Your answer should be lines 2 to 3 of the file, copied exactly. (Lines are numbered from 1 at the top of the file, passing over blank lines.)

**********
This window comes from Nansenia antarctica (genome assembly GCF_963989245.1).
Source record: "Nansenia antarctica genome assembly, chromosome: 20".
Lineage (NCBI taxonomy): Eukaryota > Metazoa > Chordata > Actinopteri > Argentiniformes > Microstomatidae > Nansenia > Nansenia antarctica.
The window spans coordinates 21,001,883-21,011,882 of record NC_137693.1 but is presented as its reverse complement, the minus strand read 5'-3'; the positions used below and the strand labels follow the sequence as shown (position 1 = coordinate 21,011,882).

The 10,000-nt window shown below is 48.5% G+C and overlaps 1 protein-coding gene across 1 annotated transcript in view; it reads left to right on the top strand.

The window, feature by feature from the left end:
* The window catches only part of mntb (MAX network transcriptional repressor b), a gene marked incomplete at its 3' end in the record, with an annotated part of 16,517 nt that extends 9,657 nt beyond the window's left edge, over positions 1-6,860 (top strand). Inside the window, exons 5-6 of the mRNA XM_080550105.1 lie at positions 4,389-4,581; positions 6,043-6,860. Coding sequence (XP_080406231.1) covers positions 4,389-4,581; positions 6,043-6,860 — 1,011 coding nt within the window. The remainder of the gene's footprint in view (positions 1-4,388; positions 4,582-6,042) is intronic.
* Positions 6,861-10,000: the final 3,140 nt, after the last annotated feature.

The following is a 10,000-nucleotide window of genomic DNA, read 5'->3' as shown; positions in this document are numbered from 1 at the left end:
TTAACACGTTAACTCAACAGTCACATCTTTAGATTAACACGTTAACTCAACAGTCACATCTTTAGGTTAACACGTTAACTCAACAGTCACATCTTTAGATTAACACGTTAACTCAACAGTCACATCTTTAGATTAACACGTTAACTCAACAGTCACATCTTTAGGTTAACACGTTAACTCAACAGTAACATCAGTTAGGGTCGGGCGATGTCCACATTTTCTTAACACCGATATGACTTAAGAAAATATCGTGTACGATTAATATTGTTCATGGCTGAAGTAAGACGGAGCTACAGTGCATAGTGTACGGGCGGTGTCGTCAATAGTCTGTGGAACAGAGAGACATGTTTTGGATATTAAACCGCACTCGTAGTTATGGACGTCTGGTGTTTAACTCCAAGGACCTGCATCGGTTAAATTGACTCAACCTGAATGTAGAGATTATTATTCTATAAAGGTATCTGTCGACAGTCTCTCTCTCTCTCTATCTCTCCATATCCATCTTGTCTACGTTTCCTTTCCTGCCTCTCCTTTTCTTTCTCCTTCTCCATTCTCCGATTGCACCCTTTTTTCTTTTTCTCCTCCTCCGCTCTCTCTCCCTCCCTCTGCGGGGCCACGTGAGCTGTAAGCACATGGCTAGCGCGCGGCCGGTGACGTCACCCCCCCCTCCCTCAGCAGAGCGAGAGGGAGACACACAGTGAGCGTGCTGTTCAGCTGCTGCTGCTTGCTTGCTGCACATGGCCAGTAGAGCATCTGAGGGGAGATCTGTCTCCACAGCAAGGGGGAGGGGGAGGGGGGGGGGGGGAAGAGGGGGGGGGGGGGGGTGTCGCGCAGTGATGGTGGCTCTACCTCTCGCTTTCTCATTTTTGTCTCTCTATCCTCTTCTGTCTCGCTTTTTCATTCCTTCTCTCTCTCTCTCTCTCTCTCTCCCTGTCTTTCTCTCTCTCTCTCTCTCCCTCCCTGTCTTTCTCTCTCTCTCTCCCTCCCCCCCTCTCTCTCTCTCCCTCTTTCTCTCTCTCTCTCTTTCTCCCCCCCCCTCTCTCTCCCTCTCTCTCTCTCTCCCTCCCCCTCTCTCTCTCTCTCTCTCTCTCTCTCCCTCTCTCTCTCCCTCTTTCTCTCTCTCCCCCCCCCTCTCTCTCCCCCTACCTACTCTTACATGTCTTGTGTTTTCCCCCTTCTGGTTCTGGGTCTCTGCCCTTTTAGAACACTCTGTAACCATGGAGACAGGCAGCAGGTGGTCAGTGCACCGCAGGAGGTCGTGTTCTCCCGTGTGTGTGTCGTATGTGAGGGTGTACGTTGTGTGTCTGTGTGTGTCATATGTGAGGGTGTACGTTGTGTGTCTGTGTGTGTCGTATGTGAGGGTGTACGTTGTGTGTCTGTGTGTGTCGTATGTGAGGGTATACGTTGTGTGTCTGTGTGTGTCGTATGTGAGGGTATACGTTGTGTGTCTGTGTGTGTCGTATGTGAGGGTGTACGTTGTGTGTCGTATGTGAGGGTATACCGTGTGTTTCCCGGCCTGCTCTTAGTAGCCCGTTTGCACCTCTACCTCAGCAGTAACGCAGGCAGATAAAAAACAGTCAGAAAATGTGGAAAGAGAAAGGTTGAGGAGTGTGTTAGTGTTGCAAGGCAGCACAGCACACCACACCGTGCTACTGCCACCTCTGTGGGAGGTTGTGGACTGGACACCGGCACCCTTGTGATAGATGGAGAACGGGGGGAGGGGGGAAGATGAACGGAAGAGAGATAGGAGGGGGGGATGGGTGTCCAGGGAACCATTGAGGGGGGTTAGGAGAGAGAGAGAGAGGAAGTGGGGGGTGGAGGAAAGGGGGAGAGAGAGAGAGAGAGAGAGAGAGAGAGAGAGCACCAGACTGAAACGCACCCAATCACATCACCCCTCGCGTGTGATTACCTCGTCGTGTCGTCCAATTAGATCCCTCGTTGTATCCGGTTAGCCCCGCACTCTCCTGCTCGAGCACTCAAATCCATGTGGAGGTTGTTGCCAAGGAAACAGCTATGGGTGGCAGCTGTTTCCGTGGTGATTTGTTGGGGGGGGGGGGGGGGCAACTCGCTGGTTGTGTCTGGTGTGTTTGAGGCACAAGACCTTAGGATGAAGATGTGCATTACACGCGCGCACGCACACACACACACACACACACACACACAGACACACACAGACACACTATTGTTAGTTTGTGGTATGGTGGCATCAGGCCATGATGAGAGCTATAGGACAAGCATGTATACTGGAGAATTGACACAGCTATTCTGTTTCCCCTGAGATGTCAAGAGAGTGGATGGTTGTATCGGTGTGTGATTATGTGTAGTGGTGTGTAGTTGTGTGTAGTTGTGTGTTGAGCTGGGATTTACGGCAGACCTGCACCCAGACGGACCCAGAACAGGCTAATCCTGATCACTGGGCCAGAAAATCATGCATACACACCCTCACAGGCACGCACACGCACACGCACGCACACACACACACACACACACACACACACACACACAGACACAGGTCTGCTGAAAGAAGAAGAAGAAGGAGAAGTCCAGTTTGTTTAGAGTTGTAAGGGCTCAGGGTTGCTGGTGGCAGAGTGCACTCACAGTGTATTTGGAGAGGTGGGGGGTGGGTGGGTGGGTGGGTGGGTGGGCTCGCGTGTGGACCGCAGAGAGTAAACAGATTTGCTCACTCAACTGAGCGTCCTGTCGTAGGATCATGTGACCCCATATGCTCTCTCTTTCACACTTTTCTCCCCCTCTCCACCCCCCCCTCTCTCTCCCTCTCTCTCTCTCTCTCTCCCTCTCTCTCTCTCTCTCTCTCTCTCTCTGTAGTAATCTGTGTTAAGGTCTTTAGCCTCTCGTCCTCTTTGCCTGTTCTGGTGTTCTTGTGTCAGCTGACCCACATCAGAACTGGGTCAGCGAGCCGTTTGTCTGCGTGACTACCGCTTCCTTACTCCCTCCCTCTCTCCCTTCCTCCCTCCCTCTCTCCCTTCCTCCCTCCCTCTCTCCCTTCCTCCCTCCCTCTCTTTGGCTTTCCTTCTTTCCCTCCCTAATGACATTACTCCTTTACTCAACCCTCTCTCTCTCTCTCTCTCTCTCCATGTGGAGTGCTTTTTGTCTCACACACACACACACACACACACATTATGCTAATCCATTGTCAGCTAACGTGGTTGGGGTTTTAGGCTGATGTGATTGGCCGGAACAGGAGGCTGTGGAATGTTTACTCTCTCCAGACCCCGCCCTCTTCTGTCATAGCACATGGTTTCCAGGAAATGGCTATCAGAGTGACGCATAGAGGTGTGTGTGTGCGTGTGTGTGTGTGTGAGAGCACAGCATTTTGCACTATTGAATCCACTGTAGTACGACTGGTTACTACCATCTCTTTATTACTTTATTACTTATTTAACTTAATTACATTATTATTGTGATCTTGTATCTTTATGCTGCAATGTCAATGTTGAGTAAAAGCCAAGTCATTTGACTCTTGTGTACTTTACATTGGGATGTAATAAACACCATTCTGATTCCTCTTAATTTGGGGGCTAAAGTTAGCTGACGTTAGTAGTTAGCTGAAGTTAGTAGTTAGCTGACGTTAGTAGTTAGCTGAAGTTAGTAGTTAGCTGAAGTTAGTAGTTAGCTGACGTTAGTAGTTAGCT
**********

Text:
Source record: "Nansenia antarctica genome assembly, chromosome: 20".
Lineage (NCBI taxonomy): Eukaryota > Metazoa > Chordata > Actinopteri > Argentiniformes > Microstomatidae > Nansenia > Nansenia antarctica.